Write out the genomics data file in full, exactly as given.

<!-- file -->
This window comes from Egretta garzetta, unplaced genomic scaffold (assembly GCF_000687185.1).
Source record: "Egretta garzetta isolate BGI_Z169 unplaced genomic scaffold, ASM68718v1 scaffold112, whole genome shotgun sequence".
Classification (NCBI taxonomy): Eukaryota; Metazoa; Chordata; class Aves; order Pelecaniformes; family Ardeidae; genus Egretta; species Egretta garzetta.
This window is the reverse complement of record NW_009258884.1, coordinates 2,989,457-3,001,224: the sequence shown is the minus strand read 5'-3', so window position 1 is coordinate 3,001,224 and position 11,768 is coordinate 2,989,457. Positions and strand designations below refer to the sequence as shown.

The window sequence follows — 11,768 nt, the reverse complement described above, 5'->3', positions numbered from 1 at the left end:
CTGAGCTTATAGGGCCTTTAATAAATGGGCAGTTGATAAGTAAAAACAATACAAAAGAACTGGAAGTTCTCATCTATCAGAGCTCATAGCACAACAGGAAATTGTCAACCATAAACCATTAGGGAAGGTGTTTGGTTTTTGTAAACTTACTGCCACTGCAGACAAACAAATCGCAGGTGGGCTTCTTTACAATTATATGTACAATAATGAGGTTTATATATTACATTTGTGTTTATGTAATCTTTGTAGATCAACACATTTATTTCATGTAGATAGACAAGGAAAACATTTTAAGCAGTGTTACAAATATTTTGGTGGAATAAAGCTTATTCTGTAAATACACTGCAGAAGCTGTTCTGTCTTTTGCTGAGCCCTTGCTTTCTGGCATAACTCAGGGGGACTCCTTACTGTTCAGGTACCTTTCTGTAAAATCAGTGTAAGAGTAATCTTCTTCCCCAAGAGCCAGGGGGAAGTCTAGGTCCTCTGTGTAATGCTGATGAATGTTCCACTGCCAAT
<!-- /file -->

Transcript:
This window comes from Egretta garzetta, unplaced genomic scaffold (assembly GCF_000687185.1).
Source record: "Egretta garzetta isolate BGI_Z169 unplaced genomic scaffold, ASM68718v1 scaffold112, whole genome shotgun sequence".
Classification (NCBI taxonomy): Eukaryota; Metazoa; Chordata; class Aves; order Pelecaniformes; family Ardeidae; genus Egretta; species Egretta garzetta.
This window is the reverse complement of record NW_009258884.1, coordinates 2,989,457-3,001,224: the sequence shown is the minus strand read 5'-3', so window position 1 is coordinate 3,001,224 and position 11,768 is coordinate 2,989,457. Positions and strand designations below refer to the sequence as shown.

The window sequence follows — 11,768 nt, the reverse complement described above, 5'->3', positions numbered from 1 at the left end:
CTGAGCTTATAGGGCCTTTAATAAATGGGCAGTTGATAAGTAAAAACAATACAAAAGAACTGGAAGTTCTCATCTATCAGAGCTCATAGCACAACAGGAAATTGTCAACCATAAACCATTAGGGAAGGTGTTTGGTTTTTGTAAACTTACTGCCACTGCAGACAAACAAATCGCAGGTGGGCTTCTTTACAATTATATGTACAATAATGAGGTTTATATATTACATTTGTGTTTATGTAATCTTTGTAGATCAACACATTTATTTCATGTAGATAGACAAGGAAAACATTTTAAGCAGTGTTACAAATATTTTGGTGGAATAAAGCTTATTCTGTAAATACACTGCAGAAGCTGTTCTGTCTTTTGCTGAGCCCTTGCTTTCTGGCATAACTCAGGGGGACTCCTTACTGTTCAGGTACCTTTCTGTAAAATCAGTGTAAGAGTAATCTTCTTCCCCAAGAGCCAGGGGGAAGTCTAGGTCCTCTGTGTAATGCTGATGAATGTTCCACTGCCAAT